Sheffield First Snow Winter 2021 - Snowballs and Snowmen Fun - 28th Nov 21
Stock Market Investing LESSON - Buying Value - 27th Nov 21
Corsair MP600 NVME M.2 SSD 66% Performance Loss After 6 Months of Use - Benchmark Tests - 27th Nov 21

Market Oracle FREE Newsletter

How to Protect your Wealth by Investing in AI Tech Stocks

U.S. Fed Zero Interest Rate Policy Coming?

Interest-Rates / US Interest Rates Oct 31, 2008 - 07:34 AM GMT

By: Mike_Shedlock

Interest-Rates Best Financial Markets Analysis ArticleThe Fed did not want to cut the Fed Funds Rate below 2%. And because Congress recently granted authority for the Fed to pay interest on reserves, Bernanke thought incorrectly that he could keep rates above 2%. So much for that academic theory. Now many are wondering if ZIRP (Zero Interest Rate Policy) is coming to the Fed.


The LA Times addressed the question today in The Fed's rate at zero? It's no longer a far-fetched idea .
Just a day after the Federal Reserve dropped its key short-term interest rate to 1% -- matching the generational low reached in 2003-04 -- the betting is intensifying on another cut.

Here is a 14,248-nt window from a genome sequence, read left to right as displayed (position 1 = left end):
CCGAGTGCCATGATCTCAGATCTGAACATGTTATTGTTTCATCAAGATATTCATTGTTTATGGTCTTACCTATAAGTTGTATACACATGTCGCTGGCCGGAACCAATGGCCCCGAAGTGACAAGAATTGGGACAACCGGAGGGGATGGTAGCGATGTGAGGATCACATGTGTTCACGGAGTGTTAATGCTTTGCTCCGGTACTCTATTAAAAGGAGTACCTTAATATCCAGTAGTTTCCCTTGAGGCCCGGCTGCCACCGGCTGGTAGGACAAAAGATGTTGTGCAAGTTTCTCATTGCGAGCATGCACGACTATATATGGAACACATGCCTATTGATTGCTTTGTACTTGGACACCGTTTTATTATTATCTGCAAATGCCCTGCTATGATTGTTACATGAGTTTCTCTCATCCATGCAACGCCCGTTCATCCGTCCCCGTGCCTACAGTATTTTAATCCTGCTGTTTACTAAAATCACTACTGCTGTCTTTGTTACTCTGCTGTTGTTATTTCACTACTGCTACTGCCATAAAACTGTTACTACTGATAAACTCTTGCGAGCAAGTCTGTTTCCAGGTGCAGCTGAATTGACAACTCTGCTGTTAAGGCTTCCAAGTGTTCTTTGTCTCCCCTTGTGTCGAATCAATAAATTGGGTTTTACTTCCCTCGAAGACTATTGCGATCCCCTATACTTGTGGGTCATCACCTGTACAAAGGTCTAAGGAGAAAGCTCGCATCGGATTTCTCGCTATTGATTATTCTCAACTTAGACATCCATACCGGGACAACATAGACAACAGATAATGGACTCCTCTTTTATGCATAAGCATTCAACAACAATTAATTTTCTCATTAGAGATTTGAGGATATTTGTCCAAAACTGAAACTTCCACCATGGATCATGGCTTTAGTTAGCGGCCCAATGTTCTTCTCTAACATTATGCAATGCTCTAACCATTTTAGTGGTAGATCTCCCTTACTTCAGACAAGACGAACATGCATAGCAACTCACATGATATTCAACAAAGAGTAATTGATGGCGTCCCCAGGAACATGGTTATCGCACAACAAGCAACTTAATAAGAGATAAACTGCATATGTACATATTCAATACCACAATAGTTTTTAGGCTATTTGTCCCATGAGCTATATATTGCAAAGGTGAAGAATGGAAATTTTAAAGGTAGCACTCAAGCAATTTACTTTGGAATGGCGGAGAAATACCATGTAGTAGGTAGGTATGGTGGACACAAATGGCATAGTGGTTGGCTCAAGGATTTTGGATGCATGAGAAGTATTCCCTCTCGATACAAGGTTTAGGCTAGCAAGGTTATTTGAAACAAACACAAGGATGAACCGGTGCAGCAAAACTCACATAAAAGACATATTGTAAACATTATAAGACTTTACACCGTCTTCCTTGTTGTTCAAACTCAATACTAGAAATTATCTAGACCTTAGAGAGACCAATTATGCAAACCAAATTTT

Trading in futures contracts on the federal funds rate, the Fed's benchmark, implies a 51.4% probability that the central bank will slash the rate to 0.50% on or before its next meeting on Dec. 16, according to Bloomberg News data.

Rate expectations may be cueing off the government's report today that the economy shrank at an annualized rate of 0.3% in the third quarter. Although analysts figured the economy had contracted in the period, the details were ugly -- particularly the 3.1% decline in real consumer spending, the biggest drop since the vicious recession that began in 1980.

The Bank of Japan had to maintain its benchmark interest rate at or near zero for most of the 1999-2006 period, before policymakers finally felt comfortable that the economy was in a sustainable recovery.

December FOMC Meeting Implied Probability


Chart courtesy of Cleveland Fed .

Rate Cuts Counterproductive

There was an interesting discussion on Minyanville today about rate cuts. Minyan Peter offered the following thoughts.

" With Fed Funds already trading at 1.00% prior to the announcement, it will be critical to watch whether other short term indices drop by 50 bps, particularly LIBOR and, probably most importantly consumer deposit rates.

If short term bank liabilities do not reprice down by at least the 50 bps cut in the prime, contrary to public perception, banks will now be worse off than they were before yesterday's announcement. … If yesterday's rate cut in any way squeezes margins, further cuts will only compound the problem. … I would offer that future Fed Funds cuts are off the table. "